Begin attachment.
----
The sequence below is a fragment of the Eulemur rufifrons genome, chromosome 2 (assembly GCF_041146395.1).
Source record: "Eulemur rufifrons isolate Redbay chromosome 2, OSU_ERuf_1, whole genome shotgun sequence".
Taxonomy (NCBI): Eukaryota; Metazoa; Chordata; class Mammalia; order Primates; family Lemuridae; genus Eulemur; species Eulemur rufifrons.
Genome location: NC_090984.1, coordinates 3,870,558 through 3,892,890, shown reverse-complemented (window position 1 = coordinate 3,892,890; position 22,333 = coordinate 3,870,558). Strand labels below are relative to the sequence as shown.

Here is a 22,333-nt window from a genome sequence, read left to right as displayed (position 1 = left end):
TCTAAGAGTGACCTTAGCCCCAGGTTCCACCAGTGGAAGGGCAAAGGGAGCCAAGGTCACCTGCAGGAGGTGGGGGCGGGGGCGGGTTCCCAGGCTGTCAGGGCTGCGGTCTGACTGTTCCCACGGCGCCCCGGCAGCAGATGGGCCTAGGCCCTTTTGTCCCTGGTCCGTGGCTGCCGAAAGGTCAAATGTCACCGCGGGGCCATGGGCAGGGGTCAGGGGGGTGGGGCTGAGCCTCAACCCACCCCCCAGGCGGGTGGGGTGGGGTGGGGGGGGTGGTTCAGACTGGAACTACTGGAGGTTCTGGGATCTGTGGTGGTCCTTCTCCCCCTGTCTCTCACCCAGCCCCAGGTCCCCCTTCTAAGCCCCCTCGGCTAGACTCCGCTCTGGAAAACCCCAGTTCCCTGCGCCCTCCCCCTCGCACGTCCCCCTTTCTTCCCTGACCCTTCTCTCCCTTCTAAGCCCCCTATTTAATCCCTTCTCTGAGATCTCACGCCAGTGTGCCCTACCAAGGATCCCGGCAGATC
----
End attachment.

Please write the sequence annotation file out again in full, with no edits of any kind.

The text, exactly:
The sequence below is a fragment of the Eulemur rufifrons genome, chromosome 2 (assembly GCF_041146395.1).
Source record: "Eulemur rufifrons isolate Redbay chromosome 2, OSU_ERuf_1, whole genome shotgun sequence".
Taxonomy (NCBI): Eukaryota; Metazoa; Chordata; class Mammalia; order Primates; family Lemuridae; genus Eulemur; species Eulemur rufifrons.
Genome location: NC_090984.1, coordinates 3,870,558 through 3,892,890, shown reverse-complemented (window position 1 = coordinate 3,892,890; position 22,333 = coordinate 3,870,558). Strand labels below are relative to the sequence as shown.

Here is a 22,333-nt window from a genome sequence, read left to right as displayed (position 1 = left end):
TCTAAGAGTGACCTTAGCCCCAGGTTCCACCAGTGGAAGGGCAAAGGGAGCCAAGGTCACCTGCAGGAGGTGGGGGCGGGGGCGGGTTCCCAGGCTGTCAGGGCTGCGGTCTGACTGTTCCCACGGCGCCCCGGCAGCAGATGGGCCTAGGCCCTTTTGTCCCTGGTCCGTGGCTGCCGAAAGGTCAAATGTCACCGCGGGGCCATGGGCAGGGGTCAGGGGGGTGGGGCTGAGCCTCAACCCACCCCCCAGGCGGGTGGGGTGGGGTGGGGGGGGTGGTTCAGACTGGAACTACTGGAGGTTCTGGGATCTGTGGTGGTCCTTCTCCCCCTGTCTCTCACCCAGCCCCAGGTCCCCCTTCTAAGCCCCCTCGGCTAGACTCCGCTCTGGAAAACCCCAGTTCCCTGCGCCCTCCCCCTCGCACGTCCCCCTTTCTTCCCTGACCCTTCTCTCCCTTCTAAGCCCCCTATTTAATCCCTTCTCTGAGATCTCACGCCAGTGTGCCCTACCAAGGATCCCGGCAGATC